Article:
Florida: The same issue is being actively litigated in Florida now. Like those of New York, Florida’s statutes do not address public performance. The federal district court declined to imply a common-law right of public performance, holding that the issue is instead “for the Florida legislature.” Flo & Eddie v. Sirius XM Radio, No. 13-23182-CIV, 2015 WL 3852692, at *5 (S.D. Fla. June 22, 2015). The Eleventh Circuit, however, saw the issue as a closer one, finding at least some support in a 70-year-old case about the performance of magic tricks, Glazer v. Hoffman, 153 Fla. 809 (Fla. 1943), which the Eleventh Circuit read to create “at least a significant argument that Florida common law may recognize a common law property right in sound recordings.” Flo & Eddie v. Sirius XM Radio, 827 F.3d 1016, 1021 (11th Cir. 2016). The court cautioned, however, that “[i]f the rule articulated in Glazer in the context of magic tricks … should be extended to sound recordings, there is a significant issue as to whether Flo & Eddie may have lost any common law property in its sound recordings by publication thereof.” Id. at 1021-22. The Eleventh Circuit then certified the question of public-performance protection under Florida law to the Florida Supreme Court.
The Florida Supreme Court heard oral argument on April 6, 2017. Flo & Eddie contend that the common law and the broad scope of property rights in Florida support sound recording protection. Sirius counters that the court can avoid deciding the broader question of whether there is a pre-publication public-performance protection by holding simply that if any such public-performance rights ever existed, they were extinguished by the sale of Flo & Eddie’s records.
California: California—unlike New York and Florida—does offer statutory copyright protection for pre-1972 sound recordings. California Civil Code §980(a)(2) states: “The author of an original work of authorship consisting of a sound recording initially fixed prior to February 15, 1972, has an exclusive ownership therein until February 15, 2047, as against all persons.”
In each of the Flo & Eddie cases, the federal district courts in California concluded that “exclusive ownership” of a sound recording includes the exclusive right of public performance. See Flo & Eddie v. Sirius XM Radio, No. CV 13-5693 PSG (RZx), 2014 WL 4725382 (C.D. Cal. Sept. 22, 2014); Flo & Eddie v. Pandora Media, No. 14-cv-7648 PSG (RZx), 2015 U.S. Dist. LEXIS 70551 (C.D. Cal. Feb. 23, 2015). In Pandora, the court addressed the “publication” issue that is being debated in the Florida lawsuit, and held that publication of Flo & Eddie’s records did not extinguish their copyright under California’s statutes, because California continues to protect sound recordings post-publication through common law property doctrines. 2015 U.S. Dist. LEXIS 70551 at *25-28.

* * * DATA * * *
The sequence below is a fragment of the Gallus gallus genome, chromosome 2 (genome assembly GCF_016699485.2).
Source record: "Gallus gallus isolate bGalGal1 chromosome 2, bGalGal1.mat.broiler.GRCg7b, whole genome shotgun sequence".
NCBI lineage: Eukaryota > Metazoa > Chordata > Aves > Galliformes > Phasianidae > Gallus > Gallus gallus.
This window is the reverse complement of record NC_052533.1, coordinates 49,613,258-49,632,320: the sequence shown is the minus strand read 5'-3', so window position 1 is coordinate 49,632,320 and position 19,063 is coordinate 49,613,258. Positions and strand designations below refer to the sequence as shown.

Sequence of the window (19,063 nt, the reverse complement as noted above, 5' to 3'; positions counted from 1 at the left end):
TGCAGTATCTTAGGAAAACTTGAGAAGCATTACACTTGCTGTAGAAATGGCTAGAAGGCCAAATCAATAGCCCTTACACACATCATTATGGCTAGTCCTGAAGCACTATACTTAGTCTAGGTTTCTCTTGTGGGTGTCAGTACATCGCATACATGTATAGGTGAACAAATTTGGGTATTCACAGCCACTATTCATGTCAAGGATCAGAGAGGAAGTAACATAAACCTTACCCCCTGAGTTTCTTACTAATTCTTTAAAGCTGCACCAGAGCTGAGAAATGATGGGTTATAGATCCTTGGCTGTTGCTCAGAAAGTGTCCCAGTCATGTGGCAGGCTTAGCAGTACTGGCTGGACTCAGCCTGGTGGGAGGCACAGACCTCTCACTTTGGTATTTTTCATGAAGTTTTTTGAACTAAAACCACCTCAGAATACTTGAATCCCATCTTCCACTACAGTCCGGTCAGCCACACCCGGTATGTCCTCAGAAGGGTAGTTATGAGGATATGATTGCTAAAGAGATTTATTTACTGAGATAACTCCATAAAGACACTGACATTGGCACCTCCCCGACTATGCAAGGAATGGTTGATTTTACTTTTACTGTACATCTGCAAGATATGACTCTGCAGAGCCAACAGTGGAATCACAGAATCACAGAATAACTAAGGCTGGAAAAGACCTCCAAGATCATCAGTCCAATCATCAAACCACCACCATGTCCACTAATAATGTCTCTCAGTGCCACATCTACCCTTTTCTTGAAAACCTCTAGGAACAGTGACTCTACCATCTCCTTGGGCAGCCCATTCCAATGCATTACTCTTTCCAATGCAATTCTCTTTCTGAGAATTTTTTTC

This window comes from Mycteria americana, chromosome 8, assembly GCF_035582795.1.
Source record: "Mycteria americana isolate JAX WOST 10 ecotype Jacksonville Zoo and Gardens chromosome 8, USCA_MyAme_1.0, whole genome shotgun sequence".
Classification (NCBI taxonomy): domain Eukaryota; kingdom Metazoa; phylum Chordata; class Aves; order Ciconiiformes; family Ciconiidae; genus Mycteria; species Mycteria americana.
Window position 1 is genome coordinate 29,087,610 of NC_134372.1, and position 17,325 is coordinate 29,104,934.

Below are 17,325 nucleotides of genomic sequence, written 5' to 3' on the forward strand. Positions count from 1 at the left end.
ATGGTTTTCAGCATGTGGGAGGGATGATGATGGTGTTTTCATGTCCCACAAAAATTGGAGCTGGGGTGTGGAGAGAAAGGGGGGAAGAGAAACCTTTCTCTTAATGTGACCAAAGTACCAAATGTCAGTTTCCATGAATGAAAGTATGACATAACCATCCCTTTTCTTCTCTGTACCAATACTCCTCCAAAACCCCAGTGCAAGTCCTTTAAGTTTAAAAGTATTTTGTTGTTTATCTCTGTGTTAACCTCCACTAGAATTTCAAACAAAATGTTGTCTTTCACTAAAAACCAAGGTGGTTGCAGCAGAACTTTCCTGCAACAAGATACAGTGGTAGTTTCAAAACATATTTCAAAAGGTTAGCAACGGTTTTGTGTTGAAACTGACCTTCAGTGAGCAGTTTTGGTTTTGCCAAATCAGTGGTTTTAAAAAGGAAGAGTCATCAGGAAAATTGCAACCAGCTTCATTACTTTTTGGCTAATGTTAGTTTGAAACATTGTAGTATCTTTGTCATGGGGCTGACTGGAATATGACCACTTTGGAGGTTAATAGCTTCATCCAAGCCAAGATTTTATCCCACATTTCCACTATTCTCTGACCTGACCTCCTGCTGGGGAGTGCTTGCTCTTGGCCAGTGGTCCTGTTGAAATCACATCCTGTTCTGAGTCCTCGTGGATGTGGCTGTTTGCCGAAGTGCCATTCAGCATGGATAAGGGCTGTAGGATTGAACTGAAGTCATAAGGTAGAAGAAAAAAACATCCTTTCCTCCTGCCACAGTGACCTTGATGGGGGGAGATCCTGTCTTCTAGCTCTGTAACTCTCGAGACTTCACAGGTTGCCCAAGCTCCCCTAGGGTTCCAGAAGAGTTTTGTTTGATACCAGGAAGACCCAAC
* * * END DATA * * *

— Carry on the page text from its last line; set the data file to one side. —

The Ninth Circuit concluded, however, that the canons of statutory interpretation are “insufficient to aid in the resolution of this case, and do not eliminate the need for clear guidance from California’s highest court,” and therefore certified the issue to the California Supreme Court. Pandora, 851 F.3d 950, 956 (9th Cir. 2017). The California Supreme Court has yet to decide whether to accept the certified question.
In the meantime, at least one broadcaster has avoided infringement liability under the current law: In ABS Entertainment v. CBS, CBS successfully argued that certain post-1972 remastered versions of pre-1972 sound recordings were sufficiently original to qualify as federally copyrightable derivative works. See No. CV 15-6257 PA (AGRx), 2016 WL 4259846 (C.D. Cal. May 30, 2016). The court concluded that because the remastered versions were created after 1972, federal copyright law applies and CBS “had the right to perform post-1972 sound recordings on terrestrial radio without payment.” Id. at *12.
Digital Millennium Copyright Act
Finally, we report on a recent Second Circuit case that addressed a related, though distinct question: Whether the safe harbor provisions of the Digital Millennium Copyright Act apply to pre-1972 sound recordings.
The notice-and-takedown regime of 17 U.S.C. §512(c) creates safe harbors for qualifying Internet service providers that publish user-uploaded copyrighted material but remove it upon specified notice from the copyright holder. In Capitol Records v. Vimeo, 826 F.3d 78 (2d Cir. 2016), the Second Circuit addressed whether those safe harbors should shield an Internet service provider from liability for publishing pre-1972 sound recordings, given that those recordings themselves are generally outside the scope of protection of the federal Copyright Act. The court concluded that the safe harbors apply to such recordings, concluding that excluding pre-1972 sound recordings would defeat the very purpose of the statute because “[s]ervice providers would be compelled to either incur heavy costs of monitoring … or incur potentially crushing liabilities under state copyright laws.” Id. at 90.